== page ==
Briggs combines European fairy tales with Native American mythology in what should go down in history as one of the worst honeymoons ever. “No one gets attacked by magical creatures” isn’t exactly a high bar to clear to attain good honeymoon status, but it would make a pretty dull read. So Mercy and Adam have finally wed, and are off for a relaxing week camping in the Columbia Gorge. One of the powerful local fae has loaned them a trailer and use of a campground, in exchange for the duo checking up on some otterkin that aren’t where they were supposed to be. (Otterkin are shapeshifters that can change between human and otter. They’re not necessarily harmful. Nor benign.) Mercy and Adam stumble across something much more dangerous and powerful than the missing otterkin. Something that will take all their skills to defeat. While this time they have powerful allies, it may not be enough.
Charles and Anna take a vacation to Phoenix to meet one of Charles’ friends, Joseph Sani; a horse breeder with werewolves in the family. The trip is meant to be some time off from Charles’ job as his father’s enforcer. It starts off well. Until they discover a fae is stealing human children and replacing them with fetches, bundles of bespelled sticks that look and act enough like the child that most people don’t notice the difference. Until a fae casts a spell on Chelsea Sani, Joseph’s daughter-in-law and attempts to force her to kill her children, and herself. Chelsea has been hiding powers of her own, however, and though there are unexpected consequences, she keeps her family safe. As you may have guessed this story involves more child endangerment than the others have, as well as some descriptions of self-harm that readers could find troubling. It also includes lots of horses, so if you like horses this book should make you happy. If you dislike horses, just skim the riding parts. It’ll be fine.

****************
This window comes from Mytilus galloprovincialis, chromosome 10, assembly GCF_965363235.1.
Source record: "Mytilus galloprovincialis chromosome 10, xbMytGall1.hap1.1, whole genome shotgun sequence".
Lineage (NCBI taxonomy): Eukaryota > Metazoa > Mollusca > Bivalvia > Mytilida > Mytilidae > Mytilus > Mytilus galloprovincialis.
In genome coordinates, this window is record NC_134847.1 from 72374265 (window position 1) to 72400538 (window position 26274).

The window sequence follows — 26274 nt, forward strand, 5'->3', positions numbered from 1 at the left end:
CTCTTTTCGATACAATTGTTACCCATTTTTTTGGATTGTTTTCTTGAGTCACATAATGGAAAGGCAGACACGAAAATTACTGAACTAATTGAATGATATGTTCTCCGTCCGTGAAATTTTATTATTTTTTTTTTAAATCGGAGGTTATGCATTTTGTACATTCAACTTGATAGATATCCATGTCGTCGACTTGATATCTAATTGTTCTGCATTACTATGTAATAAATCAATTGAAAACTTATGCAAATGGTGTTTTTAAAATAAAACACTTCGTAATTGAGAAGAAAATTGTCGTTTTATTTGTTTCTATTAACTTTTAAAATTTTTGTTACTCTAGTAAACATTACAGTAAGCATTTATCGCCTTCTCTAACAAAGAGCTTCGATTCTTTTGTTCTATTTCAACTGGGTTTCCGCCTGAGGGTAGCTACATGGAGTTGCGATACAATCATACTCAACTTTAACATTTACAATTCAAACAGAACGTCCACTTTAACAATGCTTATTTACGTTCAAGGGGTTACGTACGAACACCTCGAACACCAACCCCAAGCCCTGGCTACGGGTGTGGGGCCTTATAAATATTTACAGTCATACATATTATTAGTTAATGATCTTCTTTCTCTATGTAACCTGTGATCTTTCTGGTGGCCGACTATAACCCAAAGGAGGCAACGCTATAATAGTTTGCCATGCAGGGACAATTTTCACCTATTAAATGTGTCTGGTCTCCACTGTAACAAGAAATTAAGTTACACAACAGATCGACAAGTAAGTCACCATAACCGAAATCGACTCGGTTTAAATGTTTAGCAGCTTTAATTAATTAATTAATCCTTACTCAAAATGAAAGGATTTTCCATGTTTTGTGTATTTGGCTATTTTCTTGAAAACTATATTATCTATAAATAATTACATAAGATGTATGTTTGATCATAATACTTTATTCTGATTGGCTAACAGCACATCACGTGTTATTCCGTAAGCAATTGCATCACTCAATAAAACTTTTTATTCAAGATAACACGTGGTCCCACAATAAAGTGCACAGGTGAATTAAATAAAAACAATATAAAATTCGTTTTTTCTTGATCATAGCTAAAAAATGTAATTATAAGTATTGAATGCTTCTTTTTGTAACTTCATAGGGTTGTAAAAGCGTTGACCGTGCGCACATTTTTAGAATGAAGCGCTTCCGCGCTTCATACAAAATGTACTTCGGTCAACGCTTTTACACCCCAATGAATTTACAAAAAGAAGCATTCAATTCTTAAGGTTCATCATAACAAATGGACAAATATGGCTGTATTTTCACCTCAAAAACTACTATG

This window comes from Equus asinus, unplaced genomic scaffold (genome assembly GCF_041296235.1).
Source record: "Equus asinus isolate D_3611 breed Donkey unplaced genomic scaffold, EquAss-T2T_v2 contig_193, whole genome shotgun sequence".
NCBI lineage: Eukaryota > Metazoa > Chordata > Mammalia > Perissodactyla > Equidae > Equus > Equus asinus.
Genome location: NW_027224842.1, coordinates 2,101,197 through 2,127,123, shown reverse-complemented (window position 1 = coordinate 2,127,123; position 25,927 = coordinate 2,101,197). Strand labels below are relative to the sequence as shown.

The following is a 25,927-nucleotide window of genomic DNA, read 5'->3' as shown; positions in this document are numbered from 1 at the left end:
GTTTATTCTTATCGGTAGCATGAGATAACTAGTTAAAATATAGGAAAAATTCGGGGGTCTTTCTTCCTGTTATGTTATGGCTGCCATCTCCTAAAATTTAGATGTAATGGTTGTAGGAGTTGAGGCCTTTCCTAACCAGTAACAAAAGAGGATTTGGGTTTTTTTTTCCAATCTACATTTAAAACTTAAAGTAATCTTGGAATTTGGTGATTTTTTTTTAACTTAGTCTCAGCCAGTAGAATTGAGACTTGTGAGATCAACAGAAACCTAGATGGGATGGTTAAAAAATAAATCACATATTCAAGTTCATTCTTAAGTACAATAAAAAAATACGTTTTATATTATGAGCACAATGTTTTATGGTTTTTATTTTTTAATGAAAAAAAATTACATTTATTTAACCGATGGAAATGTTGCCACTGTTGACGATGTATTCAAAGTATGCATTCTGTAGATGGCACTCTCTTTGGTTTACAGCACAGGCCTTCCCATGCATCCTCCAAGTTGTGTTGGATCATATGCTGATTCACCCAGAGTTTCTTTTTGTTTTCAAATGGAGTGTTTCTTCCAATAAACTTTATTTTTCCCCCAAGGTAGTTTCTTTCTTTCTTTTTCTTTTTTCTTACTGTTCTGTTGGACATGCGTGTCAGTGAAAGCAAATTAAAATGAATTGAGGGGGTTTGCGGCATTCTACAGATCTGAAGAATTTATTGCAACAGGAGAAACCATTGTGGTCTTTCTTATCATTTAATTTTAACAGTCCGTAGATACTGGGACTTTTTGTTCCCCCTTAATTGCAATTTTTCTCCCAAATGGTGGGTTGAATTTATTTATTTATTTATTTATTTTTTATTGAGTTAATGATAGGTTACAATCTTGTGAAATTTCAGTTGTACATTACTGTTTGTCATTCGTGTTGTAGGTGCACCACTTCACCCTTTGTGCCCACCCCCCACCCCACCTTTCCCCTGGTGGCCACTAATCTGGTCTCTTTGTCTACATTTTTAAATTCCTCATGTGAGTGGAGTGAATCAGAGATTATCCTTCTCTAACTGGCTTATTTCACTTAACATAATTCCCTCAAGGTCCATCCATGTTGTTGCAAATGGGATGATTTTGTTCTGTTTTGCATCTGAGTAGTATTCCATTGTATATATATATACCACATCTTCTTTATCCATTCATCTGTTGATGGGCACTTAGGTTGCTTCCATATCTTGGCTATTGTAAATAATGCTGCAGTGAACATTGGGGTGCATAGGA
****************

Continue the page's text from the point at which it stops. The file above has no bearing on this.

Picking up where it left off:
One of the unexpected results of werewolves becoming public knowledge is that their particular skills can be used by various police agencies to help catch criminals. In Fair Game, Anna and Charles join the FBI in tracking down a vicious serial killer. One who isn’t content with kidnapping and simple murder. And who has begun including supernatural victims. With Charles’ magical abilities and their impressive sense of smell, the duo stand a good chance of making headway where the authorities have been stumped. Their involvement draws the killer’s eyes to them, and with someone already powerful enough to kill other werewolves is looking at you as a threat, it’s best to be on your guard. But with Charles distracted by the ghosts haunting him and Anna worried about what’s bothering him, will they notice the danger before it’s too late?